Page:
In my time at Cerro Gordo, I’ve come to view Burro Schmidt as the patron saint of the area and of my own undertaking. The tunnel that he dug, inch by inch through unyielding rock is not a shortcut to nowhere as the cynics would have it. It is, for me, the most direct path through all the doubts and fears that have haunted me since I took on the task of rebuilding and restoring this decaying ghost town in the middle of the desert. Burro Schmidt’s tunnel is a monument to what a person can achieve when they put all other considerations aside and simply, relentlessly, push on toward a single goal, heedless of the obstacles that stand in their way, taking on a seemingly impossible task, not for profit or glory, but for its own sake.
I know this because I am standing in the testament to it. Many less foolish things, things that serious people took seriously, where are they now? So much has happened in the century since he finished, but the work, a bewildering but undeniable demonstration of human will, is still there.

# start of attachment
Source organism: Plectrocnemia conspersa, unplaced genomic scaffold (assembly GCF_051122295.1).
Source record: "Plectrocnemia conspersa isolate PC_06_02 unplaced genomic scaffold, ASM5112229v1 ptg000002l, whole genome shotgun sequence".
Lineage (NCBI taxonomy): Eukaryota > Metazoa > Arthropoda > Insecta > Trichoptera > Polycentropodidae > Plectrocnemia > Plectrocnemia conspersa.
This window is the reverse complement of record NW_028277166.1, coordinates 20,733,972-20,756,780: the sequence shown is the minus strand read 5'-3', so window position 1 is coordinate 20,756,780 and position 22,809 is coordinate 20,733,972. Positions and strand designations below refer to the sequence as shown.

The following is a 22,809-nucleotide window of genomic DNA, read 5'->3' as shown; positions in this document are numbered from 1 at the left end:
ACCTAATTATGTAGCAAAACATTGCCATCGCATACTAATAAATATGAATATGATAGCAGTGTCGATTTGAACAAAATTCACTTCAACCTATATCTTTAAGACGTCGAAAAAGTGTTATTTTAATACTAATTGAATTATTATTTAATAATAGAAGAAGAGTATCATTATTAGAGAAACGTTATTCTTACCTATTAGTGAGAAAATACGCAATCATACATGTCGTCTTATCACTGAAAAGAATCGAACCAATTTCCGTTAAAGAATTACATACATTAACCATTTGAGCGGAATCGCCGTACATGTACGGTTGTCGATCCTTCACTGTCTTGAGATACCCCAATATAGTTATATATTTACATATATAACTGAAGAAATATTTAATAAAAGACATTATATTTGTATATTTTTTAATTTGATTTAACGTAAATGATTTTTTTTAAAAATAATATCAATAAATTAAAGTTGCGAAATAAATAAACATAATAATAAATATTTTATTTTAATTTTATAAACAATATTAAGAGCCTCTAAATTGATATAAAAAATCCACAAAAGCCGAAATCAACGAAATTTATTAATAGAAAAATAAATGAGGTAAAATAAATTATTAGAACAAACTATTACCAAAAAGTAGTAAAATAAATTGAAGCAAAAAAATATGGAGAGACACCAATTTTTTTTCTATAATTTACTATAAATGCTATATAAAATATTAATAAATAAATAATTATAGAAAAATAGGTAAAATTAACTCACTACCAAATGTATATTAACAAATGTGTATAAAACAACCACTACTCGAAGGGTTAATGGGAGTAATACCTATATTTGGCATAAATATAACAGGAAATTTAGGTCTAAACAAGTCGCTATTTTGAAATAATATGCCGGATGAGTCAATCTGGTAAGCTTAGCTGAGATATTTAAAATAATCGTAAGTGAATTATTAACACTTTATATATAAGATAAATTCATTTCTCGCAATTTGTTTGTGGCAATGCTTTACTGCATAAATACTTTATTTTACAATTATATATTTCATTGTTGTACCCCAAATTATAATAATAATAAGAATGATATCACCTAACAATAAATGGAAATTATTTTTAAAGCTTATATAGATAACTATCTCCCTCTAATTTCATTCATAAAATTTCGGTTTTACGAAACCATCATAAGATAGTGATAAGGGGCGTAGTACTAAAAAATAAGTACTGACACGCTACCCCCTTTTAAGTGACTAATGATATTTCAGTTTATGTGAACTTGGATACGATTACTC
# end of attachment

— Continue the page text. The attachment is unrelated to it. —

Call it projection, call it wishful thinking, call it my own need to justify the seemingly insane decisions I made that led me to Cerro Gordo, but I believe Burro Schmidt died a happy man.
“The struggle itself . . . is enough to fill a man’s heart,” Camus wrote in The Myth of Sisyphus. I choose to imagine Schmidt as Camus’s “happy Sisyphus.” I choose to believe that Schmidt found joy and purpose in a task that others would find to be useless drudgery.